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Regulation and Compliance > Federal Regulation > SEC

SEC Asks Phoenix For Market-Timing Analysis

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A Hartford insurer says federal regulators are asking for information about whether market timing might have affected its customers.[@@]

The company, Phoenix Companies Inc., says in the legal proceedings section in a 10-K annual report filed with the U.S. Securities and Exchange Commission that the Boston office of the SEC has issued Phoenix a “deficient letter.”

The letter focuses on perceived weaknesses in procedures for monitoring trading to prevent market-timing activity, Phoenix says.

“Market timing” can have several meanings. In recent months, SEC investigators have been using the term to refer to the practice of speculators engaging in rapid trades to take advantage of inefficiencies in the spread of share price data and other important information.

The SEC staff has “requested the company to conduct an analysis as to whether shareholders, policyholders and contract holders who invested in the funds that may have been affected by undetected market timing activity had suffered harm and to advise the staff whether the company believes reimbursement is necessary or appropriate under the circumstances,” Phoenix says in its 10-K filing.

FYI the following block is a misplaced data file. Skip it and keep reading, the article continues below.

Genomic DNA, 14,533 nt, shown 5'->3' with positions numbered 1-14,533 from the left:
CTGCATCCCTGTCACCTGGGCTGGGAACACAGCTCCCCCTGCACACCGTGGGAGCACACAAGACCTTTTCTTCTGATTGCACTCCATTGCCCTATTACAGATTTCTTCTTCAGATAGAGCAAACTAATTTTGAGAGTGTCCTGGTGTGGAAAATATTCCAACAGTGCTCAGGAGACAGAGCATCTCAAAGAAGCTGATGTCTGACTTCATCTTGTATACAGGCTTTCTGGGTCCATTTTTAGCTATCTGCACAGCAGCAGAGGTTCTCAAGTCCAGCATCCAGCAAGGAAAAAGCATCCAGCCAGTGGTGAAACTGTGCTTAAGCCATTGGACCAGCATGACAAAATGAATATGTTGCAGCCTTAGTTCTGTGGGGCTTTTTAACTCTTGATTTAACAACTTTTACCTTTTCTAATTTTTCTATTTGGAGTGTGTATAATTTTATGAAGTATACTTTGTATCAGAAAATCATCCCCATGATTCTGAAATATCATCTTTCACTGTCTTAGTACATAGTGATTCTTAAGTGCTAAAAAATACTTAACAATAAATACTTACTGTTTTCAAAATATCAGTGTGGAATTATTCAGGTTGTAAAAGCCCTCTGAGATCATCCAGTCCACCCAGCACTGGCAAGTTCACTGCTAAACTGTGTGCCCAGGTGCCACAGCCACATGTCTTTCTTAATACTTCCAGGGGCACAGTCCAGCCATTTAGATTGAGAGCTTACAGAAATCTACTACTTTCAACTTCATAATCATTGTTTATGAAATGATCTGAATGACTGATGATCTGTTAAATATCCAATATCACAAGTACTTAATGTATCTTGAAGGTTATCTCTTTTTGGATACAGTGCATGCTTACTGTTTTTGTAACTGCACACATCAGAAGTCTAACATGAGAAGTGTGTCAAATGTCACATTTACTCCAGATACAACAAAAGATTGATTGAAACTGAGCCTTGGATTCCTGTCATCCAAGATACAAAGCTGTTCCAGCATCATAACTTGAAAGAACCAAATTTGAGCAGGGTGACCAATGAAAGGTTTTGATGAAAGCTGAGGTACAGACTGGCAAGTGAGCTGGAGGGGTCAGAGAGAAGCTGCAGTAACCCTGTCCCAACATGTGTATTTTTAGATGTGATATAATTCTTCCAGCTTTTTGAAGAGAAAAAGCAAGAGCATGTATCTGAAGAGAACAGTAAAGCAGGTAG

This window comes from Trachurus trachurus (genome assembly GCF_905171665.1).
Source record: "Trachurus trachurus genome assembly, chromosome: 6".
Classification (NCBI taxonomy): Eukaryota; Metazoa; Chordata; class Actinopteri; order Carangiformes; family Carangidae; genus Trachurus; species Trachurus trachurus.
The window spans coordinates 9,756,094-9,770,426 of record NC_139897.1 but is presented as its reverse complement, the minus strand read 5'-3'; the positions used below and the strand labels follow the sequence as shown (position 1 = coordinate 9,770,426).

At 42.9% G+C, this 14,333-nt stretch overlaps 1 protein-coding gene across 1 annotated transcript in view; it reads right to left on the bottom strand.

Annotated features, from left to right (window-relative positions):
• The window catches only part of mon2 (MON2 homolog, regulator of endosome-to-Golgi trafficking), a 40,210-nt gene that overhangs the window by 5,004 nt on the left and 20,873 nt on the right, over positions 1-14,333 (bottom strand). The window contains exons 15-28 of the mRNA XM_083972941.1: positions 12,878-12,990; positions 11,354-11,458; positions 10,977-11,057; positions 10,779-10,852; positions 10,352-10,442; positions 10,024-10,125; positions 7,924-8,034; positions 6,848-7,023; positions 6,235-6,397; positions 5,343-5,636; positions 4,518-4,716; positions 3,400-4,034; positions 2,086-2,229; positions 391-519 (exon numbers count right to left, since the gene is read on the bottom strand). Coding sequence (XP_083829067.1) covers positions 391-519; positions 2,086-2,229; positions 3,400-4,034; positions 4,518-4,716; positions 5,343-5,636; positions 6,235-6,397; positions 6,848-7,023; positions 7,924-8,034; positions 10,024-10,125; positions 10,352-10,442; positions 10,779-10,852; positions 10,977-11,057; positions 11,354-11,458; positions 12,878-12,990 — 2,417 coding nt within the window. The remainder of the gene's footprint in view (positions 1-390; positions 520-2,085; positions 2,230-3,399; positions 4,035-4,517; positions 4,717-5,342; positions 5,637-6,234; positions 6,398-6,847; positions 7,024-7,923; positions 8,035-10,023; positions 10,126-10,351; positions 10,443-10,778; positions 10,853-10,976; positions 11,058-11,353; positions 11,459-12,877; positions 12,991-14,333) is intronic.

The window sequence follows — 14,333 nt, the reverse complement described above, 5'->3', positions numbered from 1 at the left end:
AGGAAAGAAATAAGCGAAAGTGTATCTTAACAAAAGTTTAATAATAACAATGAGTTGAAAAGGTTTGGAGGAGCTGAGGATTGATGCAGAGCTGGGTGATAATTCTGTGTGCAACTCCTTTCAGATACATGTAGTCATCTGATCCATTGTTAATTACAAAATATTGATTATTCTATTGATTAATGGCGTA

“A third party has been retained to assist the company in preparing the analysis,” Phoenix says. “Until this analysis is completed, whether any of these affiliates of The Phoenix Companies Inc. would be required to make any reimbursement payments and if so the amount thereof cannot be determined.”

Phoenix notes that it also has received a subpoena from the Connecticut attorney general’s office about “certain distribution practices since 1998.” “Over 40 companies received such a subpoena,” Phoenix says. “We are cooperating fully.”

No regulatory agency has initiated settlements of enforcement actions against Phoenix, but “it is possible that one or more regulatory agencies may pursue this type of action against us in the future,” Phoenix says.

Phoenix says it does not believe any of the regulatory actions will affect its financial condition, but it notes that litigation is inherently unpredictable and that adverse outcomes could affect the company’s operations or cash flows.


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